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Inner Circle
Posts: 138
Reply with quote  #1 
Hi all,

During a session last night, we were discussing old books, and Trini asked me to post a list of some of my favorites.

This list is not complete, but I think it contains some interesting older gambling references.



Puzzlers' Tribute: A Feast for the Mind (2002) edited by David Wolfe and Tom Rogers
The chapter "Sleight of Hand with Playing Cards prior to Scot's Discoverie" by William Kalush describes many interesting ancient texts, including the earliest known deception with playing cards, which is a confidence game related to Three Card Monte.

Rogues, Vagabonds & Sturdy Beggars (1990) edited by Arthur F. Kinney
This book contains reprints of several fascinating pamphlets from the 16th and 17th century. The language and spelling have been updated, so it is easier to read than the originals.

Two of the best pamphlets in the book can be found in their original form at:

Cardano the Gambling Scholar (1953) by Oystein Ore
Contains a translation of The Book on Games of Chance, written in the 16th century, but not published until 1663. It contains a very brief but interesting chapter called "On Frauds in Games of This Kind."

Crambrook's Catalog of Magical Curiosities and Deceptions (1843)
This is a magic shop catalog but almost half of it is a gambling exposé.

A Grand Exposé of the Science of Gambling (1860) by An Adept
This book contains fascinating discussions of confidence games and cheating.

The Sharper Detected and Exposed (1863) by Jean-Eugene Robert-Houdin
This book contains detailed (for the time) descriptions of many cheating techniques.

How Gamblers Win or The Secrets of Advantage Playing Exposed (1865)
First edition
Second edition
Additional commentary by Bart Whaley
This is one of the most important pre-Erdnase books. It covers a broad range of techniques, and anticipates the amoral perspective of Erdnase.

Forty Years A Gambler on the Mississippi (1887) by George Devol
This is an autobiography of a gambler and con artist. It has many entertaining stories. It does not explain actual cheating techniques.

Fools of Fortune (1890) by John Philip Quinn
A large book covering many games.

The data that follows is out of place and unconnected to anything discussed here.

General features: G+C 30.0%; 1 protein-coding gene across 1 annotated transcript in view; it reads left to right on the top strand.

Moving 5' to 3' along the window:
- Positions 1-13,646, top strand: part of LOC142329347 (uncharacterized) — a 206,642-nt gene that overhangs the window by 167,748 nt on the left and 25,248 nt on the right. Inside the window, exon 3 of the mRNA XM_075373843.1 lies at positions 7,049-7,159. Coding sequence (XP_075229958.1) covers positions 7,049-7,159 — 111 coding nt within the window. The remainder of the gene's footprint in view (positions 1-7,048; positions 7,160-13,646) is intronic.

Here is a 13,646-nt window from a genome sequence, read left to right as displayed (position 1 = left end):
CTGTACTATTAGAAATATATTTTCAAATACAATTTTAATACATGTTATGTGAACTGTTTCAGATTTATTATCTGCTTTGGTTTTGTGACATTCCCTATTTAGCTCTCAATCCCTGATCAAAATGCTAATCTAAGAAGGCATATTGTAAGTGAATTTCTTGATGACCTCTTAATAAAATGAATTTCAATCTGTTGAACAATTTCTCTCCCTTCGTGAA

Sharp and Flats (1894) by John Nevil Maskelyne
A gambling exposé covering many games and techniques.

Crooks, Con Men, and Cheats (1905) by Eugene Villiod
Eugene Villiod was a police officer in Paris in the early 20th century. This book describes various swindles and con games worked in France in the early 20th century.

The Stealing Machine (1906) by Eugene Villiod
This book describes the setup and operation of a crooked gambling club.

How They Cheat You at Cards (1909) by Eugene Villiod
This book describes how traveling cheaters worked in France in the early 20th century.

Knights of the Green Cloth: The Saga of the Frontier Gamblers (1982) by Robert K. DeArment
This is a book of stories about gambling in the old west. It does not explain cheating techniques.

Sucker's Progress: An Informal History of Gambling in America from the Colonies to Canfield (1938) by Herbert Asbury
This book is a history of gambling. It does not cover cheating techniques.

The Green Felt Jungle (1963) by Ed Reid and Ovid Damaris
This book is about the founding of Vegas and the role of organized crime in running Vegas in the early days.

Here are some other books about which I have heard good things, but I have not read them yet.

Years ago, Whit Haydn ran a forum called the Scoundrels Forum, and a wiki called the Scoundrels Wiki. One of the pages on this wiki was the Scoundrels Bibliography. Unfortunately, this wiki is long gone, but thankfully the Internet Archive Wayback Machine still has a copy. This bibliography mostly covers confidence games, but it may still be of some interest.


Honored Member
Posts: 307
Reply with quote  #2 
Wow what a comprehensive list. Thank you for this. I purchased The Green Felt Jungle. I will look at the others as well, but want to read one at a time.

Thank you again,

Inner Circle
Posts: 138
Reply with quote  #3 
FYI, I found that Google has a PDF of How Gamblers Win, 2nd edition.


Tom G

Honored Member
Posts: 1,284
Reply with quote  #4 
A very good book I just finished, a bio, not instruction, is Titanic Thompson by Kevin Cook.  What a bold character.
Lucas Maillard

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Inner Circle
Posts: 150
Reply with quote  #5 
Hey Andru,

This is quite an exhaustive list. Thanks a lot for sharing.

Mike Powers

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Honored Member
Posts: 2,545
Reply with quote  #6 
Wow! The only one I was familiar with is "Sharps and Flats." 

When I think of "old" books, I generally end up in the first half of the 20th century. 

Magic Harry

Inner Circle
Posts: 409
Reply with quote  #7 
The Change Raisers (August 1992) by W.M.Tucker
Keeping Carnies Honest A Police Officer's Guide to Carnival Game Inspections (second printing April,1994)
by Lindsay Smith and Bruce Walstad
Sting Shift A Street - Smart Cop's Handbook of Cons and Swindles (third printing, August 1993) by 
Lindsay E. Smith and Bruce A. Walstad
The Bunko Book (1976) by Walter B. Gibson
Then there are the various Betcha Books out there.

Harry Damareck

Posts: 3
Reply with quote  #8 
luvisi, great list.
I hadn't come across the Crambrook catalogue or the Cardano book before!

Of the major pre-Erdnase books on cheating techniques that are in english, I think there are only a couple that I would add:
- 'The Compleat Gamester' by Cotton from 1674
- 'The Whole Art and Mystery of Modern Gaming Fully Expos'd and Detected', from 1726
(The Seymour version of 'The Compleat Gamester', from 1734, borrows heavily from those previous two items, but in my opinion isn't as good as the two read separately.)
- 'The St James Guide', from 1825, of which the mysterious 4th and final part has never been found...
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